CONGRESS AT RAMGARH, MARCH 18, 1940
This Congress, having considered the grave and critical situation resulting from the war in Europe and British policy in regard to it, approves of and endorses the resolutions passed and the action taken on the war situation by the A.I.C.C. and the Working Committee. The Congress considers the declaration by the British Government of India as a belligerent country, without any reference to the people of India, and the exploitation of India’s resources in this War, as an affront to them, which no self-respecting and freedom-loving people can accept or tolerate. The recent pronouncements made on behalf of the British Government in regard to India demonstrate that Great Britain is carrying on the War fundamentally for imperialist ends and for the preservation and strengthening of her Empire, which is based on the exploitation of the people of India, as well as of other Asiatic and African countries. Under these circumstances, it is clear that the Congress cannot in any way, directly or indirectly, be party to the War, which means continuance and perpetuation of this exploitation.
The Congress therefore strongly disapproves of Indian troops being made to fight for Great Britain and of the drain from India of men and material for the purpose of the War. Neither the recruiting nor the money raised in India can be considered to be voluntary contributions from India. Congressmen, and those under the Congress influence, cannot help in the prosecution of the war with men, money or material.
The Congress hereby declares again that nothing short of complete independence can be accepted by the people of India. Indian freedom cannot exist within the orbit of imperialism, and dominion status, or any other status within the imperial structure is wholly inapplicable to India, is not in keeping with the dignity of a great nation, and would bind India in many ways to British policies and economic structure. The people of India alone can properly shape their own constitution and determine their relations to the other countries of the world, through a Constituent Assembly elected on the basis of adult suffrage.
The Congress is further of opinion that while it will always be ready, as it ever has been, to make every effort to secure communal harmony, no permanent solution is possible except through a Constituent Assembly, when the rights of all recognised minorities will be fully protected by agreement as far as possible, between the elected representatives of various majority and minority groups, or by arbitration if agreement is not reached on any point. Any alternative will lack finality. India’s constitution must be based on independence, democracy and national unity, and the Congress repudiate attempts to divide India or to split up her nationhood. The Congress has always aimed at a constitution where the fullest freedom and opportunities for development are guaranteed to the group and the individual, and social injustice yields place to a juster social order.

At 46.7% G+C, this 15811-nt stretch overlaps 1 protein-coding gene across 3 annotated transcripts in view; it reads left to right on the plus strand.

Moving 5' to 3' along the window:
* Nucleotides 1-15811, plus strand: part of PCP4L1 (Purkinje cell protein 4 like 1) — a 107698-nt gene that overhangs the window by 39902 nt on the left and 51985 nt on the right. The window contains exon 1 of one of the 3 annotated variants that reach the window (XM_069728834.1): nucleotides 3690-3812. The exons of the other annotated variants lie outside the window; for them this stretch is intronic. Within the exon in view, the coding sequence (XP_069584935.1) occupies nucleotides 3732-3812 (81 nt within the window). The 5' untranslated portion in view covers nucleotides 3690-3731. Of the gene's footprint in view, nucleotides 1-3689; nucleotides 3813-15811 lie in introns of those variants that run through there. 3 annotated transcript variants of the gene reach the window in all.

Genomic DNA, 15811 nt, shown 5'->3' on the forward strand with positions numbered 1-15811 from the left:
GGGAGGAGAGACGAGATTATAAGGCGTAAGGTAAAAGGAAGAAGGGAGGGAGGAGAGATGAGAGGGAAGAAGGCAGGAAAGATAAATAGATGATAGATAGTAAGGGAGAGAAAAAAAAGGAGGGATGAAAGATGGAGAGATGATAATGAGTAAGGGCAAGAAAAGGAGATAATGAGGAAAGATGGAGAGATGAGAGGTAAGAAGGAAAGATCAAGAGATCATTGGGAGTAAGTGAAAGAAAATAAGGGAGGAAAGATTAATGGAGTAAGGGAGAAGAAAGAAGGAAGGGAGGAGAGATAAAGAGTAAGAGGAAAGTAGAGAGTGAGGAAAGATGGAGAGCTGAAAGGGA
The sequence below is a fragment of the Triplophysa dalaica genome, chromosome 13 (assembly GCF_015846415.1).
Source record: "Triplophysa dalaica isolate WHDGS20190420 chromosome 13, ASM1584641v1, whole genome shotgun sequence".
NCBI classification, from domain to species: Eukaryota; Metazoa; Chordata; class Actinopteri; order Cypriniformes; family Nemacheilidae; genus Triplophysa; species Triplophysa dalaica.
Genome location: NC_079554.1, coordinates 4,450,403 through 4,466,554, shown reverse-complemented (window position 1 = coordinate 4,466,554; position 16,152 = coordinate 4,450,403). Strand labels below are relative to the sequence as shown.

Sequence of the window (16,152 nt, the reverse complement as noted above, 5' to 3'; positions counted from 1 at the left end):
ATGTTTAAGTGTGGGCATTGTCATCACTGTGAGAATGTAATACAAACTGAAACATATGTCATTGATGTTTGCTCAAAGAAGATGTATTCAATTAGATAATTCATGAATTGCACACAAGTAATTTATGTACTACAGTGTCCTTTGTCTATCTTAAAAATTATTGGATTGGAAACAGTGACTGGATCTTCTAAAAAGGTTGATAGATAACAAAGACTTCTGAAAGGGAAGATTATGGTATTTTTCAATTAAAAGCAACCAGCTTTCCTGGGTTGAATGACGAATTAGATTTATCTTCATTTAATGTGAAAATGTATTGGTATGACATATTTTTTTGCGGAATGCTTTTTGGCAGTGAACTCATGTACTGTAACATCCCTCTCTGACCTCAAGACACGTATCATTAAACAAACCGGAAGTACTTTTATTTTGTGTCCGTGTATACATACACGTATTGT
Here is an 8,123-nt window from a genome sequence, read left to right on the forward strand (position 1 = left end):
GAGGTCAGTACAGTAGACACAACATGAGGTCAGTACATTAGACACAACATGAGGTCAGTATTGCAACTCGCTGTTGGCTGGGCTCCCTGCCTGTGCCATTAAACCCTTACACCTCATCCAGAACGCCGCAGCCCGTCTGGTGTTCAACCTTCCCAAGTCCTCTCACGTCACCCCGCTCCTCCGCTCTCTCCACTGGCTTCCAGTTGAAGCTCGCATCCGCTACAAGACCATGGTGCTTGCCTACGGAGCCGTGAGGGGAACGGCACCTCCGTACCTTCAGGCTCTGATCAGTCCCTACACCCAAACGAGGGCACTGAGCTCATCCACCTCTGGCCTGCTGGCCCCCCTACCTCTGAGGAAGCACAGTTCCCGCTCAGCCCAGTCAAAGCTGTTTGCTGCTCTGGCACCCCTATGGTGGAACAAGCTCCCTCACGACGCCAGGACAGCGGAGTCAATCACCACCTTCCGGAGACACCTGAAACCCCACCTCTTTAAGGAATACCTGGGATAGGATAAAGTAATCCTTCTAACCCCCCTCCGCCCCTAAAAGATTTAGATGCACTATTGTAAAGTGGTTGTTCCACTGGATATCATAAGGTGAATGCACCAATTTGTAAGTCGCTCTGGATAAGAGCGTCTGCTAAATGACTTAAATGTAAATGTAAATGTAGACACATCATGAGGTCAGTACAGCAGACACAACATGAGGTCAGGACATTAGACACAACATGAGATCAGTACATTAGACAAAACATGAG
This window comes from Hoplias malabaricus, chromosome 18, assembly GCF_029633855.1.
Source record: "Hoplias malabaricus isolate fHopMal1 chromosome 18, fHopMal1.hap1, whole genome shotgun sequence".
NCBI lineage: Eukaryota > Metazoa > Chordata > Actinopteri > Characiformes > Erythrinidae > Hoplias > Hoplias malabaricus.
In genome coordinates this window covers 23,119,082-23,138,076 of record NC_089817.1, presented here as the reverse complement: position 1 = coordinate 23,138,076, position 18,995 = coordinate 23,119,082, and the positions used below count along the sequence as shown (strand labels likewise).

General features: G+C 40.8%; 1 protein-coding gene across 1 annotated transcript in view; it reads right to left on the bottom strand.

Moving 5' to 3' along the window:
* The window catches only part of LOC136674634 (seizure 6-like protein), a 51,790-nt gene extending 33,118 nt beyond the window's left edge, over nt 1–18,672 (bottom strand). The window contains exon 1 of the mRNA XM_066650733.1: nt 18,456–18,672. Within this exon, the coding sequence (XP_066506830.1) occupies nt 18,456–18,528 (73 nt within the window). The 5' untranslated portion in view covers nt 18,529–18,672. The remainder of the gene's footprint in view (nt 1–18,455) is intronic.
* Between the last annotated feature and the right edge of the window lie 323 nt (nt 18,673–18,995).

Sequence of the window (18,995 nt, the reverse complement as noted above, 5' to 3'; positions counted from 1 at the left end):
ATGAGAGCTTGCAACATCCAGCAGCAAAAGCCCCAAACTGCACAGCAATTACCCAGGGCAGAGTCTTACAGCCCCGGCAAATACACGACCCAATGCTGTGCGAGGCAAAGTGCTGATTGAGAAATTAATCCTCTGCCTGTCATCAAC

The Congress cannot admit the right of the Rulers of Indian States, or of foreign vested interests to come in the way of Indian freedom. Sovereignty in India must rest with the people, whether in the States or the Provinces, and all other interests must be subordinated to their vital interests. The Congress holds that the difficulty raised in regard to the States is of British creation and it will not be satisfactorily solved unless the declaration of the freedom of India from foreign rule is unequivocally made. Foreign interests, if they are not in conflict with the interests of the Indian people, will be protected.
The Congress withdrew the Ministries from the Provinces where the Congress had a majority in order to dissociate India from the War and to enforce the Congress determination to free India from foreign domination This preliminary step must naturally be followed by Civil Disobedience, to which the Congress will unhesitatingly resort as soon as the Congress organisation is considered fit enough for the purpose, or in case circumstances so shape themselves as to precipitate crisis. The Congress desires to draw the attention of Congressmen to Gandhi’s declaration that he can only undertake the responsibility of declaring civil disobedience when he is satisfied that they are strictly observing discipline and are carrying out the constructive programme prescribed in the Independence Pledge.
The Congress seeks to represent and serve all classes and communities without distinction of race or religion, and the struggle for Indian independence is for the freedom of the whole nation. Hence Congress cherishes the hope that all classes and communities will take part in it. The purpose of Civil Disobedience is to evoke the spirit of sacrifice in the whole nation.
The Congress hereby authorise the All-India Congress Committee and in the event of this being necessary the Working Committee to take all steps to implement the foregoing resolution, as the Committee concerned may deem necessary.